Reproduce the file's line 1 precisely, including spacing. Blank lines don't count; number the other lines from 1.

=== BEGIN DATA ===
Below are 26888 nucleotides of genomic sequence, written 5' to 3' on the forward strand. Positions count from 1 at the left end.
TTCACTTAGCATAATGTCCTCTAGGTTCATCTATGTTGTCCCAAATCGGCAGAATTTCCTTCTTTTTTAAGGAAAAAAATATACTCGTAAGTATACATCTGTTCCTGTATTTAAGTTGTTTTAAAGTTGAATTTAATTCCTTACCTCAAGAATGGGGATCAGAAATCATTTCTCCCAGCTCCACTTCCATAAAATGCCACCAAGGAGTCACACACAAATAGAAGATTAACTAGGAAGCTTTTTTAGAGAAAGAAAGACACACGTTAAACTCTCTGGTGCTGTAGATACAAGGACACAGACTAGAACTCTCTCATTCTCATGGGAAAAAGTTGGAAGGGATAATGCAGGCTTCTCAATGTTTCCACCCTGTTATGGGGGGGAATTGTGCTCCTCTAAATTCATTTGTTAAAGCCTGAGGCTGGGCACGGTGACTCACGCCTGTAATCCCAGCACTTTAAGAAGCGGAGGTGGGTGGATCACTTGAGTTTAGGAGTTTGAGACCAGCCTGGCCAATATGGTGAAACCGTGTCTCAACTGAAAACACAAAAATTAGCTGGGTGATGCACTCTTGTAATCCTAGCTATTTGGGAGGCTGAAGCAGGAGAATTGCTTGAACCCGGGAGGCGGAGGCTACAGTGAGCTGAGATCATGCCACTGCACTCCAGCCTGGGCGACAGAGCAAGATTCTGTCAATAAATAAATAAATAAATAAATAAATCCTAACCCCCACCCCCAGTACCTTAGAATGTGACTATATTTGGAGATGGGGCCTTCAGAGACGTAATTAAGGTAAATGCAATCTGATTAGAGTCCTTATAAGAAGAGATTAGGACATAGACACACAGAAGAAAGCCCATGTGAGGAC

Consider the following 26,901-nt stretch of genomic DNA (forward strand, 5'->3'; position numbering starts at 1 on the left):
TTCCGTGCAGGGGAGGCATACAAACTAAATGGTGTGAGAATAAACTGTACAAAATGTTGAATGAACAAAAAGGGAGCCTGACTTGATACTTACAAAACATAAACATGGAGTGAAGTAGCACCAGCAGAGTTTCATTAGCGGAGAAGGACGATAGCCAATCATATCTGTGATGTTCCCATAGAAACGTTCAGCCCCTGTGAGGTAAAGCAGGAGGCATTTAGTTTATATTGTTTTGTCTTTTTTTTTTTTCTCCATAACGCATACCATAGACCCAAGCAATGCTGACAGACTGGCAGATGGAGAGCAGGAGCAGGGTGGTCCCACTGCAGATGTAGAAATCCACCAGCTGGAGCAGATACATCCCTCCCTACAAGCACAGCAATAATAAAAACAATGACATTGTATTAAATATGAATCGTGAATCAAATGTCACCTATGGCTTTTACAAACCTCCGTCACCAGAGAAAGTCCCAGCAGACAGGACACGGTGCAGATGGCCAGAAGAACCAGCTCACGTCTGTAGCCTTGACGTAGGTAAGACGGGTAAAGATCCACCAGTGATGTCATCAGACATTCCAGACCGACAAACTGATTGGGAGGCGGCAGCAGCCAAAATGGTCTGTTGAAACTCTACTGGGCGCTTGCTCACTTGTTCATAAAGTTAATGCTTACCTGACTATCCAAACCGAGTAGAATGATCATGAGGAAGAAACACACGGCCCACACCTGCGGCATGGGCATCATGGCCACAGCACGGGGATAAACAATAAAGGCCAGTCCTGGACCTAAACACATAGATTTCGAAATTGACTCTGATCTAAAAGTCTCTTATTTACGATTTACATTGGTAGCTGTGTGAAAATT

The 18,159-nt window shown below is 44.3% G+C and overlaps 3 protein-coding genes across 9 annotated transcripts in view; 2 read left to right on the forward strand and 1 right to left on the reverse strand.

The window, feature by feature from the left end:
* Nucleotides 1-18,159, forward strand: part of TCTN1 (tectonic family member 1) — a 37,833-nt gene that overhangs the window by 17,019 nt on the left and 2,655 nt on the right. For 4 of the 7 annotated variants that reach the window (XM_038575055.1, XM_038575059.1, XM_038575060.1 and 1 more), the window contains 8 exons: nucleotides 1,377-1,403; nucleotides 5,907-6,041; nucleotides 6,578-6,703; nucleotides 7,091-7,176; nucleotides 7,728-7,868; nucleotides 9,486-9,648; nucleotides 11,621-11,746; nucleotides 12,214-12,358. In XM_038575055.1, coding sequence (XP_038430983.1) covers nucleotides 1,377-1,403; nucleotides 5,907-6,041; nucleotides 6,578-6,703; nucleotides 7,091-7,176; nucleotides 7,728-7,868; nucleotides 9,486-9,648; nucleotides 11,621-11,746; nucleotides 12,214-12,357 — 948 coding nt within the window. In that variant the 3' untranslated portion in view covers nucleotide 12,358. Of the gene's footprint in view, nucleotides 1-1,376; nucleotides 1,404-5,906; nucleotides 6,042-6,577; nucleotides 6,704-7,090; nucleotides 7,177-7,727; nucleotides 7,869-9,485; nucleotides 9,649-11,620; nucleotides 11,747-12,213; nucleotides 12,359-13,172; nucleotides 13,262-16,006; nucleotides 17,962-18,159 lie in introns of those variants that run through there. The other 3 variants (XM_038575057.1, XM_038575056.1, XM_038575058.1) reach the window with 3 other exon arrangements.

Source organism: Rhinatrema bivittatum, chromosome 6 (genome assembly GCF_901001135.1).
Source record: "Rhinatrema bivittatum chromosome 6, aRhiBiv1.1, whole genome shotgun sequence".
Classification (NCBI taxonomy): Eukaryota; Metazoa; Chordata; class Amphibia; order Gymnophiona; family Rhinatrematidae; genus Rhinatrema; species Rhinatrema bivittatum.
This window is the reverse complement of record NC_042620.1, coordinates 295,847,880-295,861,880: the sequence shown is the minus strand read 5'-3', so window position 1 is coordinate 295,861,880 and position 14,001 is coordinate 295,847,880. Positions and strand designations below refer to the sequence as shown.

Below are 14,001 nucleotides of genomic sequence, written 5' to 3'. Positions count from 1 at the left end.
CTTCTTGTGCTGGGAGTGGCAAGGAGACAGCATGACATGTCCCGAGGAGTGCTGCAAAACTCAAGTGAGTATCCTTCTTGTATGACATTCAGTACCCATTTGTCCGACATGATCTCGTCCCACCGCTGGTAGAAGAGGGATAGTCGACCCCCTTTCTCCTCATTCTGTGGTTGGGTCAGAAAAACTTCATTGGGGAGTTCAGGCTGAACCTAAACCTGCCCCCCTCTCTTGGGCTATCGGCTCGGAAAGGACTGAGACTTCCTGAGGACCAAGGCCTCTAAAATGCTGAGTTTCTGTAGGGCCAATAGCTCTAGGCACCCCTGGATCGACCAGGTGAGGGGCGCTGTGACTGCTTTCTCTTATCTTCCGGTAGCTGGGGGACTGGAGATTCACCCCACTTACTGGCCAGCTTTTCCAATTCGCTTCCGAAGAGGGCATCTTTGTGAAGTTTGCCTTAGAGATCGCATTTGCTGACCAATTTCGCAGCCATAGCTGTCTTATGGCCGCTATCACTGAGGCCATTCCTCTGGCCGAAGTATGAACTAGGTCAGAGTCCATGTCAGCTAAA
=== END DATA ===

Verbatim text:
Below are 26888 nucleotides of genomic sequence, written 5' to 3' on the forward strand. Positions count from 1 at the left end.